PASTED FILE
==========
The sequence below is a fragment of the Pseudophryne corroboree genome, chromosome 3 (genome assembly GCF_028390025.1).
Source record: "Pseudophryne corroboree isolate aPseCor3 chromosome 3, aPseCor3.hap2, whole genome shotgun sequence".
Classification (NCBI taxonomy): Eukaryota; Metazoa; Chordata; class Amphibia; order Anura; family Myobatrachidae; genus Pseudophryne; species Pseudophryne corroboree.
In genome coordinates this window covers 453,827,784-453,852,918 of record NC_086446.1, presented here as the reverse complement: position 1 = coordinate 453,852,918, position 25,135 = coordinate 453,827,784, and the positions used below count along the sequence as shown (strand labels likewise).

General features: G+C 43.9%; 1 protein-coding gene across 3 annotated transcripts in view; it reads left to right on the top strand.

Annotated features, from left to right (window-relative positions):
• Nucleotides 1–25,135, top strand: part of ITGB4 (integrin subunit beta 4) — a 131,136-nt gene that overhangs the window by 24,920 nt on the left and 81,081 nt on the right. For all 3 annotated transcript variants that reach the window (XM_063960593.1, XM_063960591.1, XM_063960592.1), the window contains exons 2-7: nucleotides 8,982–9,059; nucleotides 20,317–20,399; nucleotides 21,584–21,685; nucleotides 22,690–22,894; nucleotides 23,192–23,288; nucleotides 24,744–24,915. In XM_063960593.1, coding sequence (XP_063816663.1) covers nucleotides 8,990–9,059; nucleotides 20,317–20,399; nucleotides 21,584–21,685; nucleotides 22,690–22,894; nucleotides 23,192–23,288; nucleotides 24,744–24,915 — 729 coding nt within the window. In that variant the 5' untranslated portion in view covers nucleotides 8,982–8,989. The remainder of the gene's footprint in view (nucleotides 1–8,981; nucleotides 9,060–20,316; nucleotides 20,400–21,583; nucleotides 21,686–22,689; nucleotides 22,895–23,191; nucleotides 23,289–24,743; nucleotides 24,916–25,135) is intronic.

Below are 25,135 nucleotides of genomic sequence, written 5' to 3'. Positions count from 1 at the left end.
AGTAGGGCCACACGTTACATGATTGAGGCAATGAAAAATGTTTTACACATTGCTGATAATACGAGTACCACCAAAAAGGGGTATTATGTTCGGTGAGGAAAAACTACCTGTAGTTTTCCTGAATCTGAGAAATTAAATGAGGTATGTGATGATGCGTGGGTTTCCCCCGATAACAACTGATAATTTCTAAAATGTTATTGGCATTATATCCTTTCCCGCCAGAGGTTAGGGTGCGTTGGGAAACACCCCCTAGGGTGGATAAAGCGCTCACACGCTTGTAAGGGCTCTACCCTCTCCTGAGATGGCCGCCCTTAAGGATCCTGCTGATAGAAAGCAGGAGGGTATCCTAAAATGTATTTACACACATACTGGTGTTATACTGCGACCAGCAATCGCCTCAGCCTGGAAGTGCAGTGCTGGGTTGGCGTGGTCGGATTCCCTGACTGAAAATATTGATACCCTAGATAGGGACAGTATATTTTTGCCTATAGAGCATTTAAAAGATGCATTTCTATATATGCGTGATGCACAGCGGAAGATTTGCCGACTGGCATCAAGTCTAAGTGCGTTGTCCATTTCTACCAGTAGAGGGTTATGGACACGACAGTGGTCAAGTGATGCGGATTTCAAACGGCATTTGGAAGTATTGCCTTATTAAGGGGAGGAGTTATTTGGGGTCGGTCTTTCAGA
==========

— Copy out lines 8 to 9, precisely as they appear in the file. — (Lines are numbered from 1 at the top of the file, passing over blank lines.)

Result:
Below are 25,135 nucleotides of genomic sequence, written 5' to 3'. Positions count from 1 at the left end.
AGTAGGGCCACACGTTACATGATTGAGGCAATGAAAAATGTTTTACACATTGCTGATAATACGAGTACCACCAAAAAGGGGTATTATGTTCGGTGAGGAAAAACTACCTGTAGTTTTCCTGAATCTGAGAAATTAAATGAGGTATGTGATGATGCGTGGGTTTCCCCCGATAACAACTGATAATTTCTAAAATGTTATTGGCATTATATCCTTTCCCGCCAGAGGTTAGGGTGCGTTGGGAAACACCCCCTAGGGTGGATAAAGCGCTCACACGCTTGTAAGGGCTCTACCCTCTCCTGAGATGGCCGCCCTTAAGGATCCTGCTGATAGAAAGCAGGAGGGTATCCTAAAATGTATTTACACACATACTGGTGTTATACTGCGACCAGCAATCGCCTCAGCCTGGAAGTGCAGTGCTGGGTTGGCGTGGTCGGATTCCCTGACTGAAAATATTGATACCCTAGATAGGGACAGTATATTTTTGCCTATAGAGCATTTAAAAGATGCATTTCTATATATGCGTGATGCACAGCGGAAGATTTGCCGACTGGCATCAAGTCTAAGTGCGTTGTCCATTTCTACCAGTAGAGGGTTATGGACACGACAGTGGTCAAGTGATGCGGATTTCAAACGGCATTTGGAAGTATTGCCTTATTAAGGGGAGGAGTTATTTGGGGTCGGTCTTTCAGA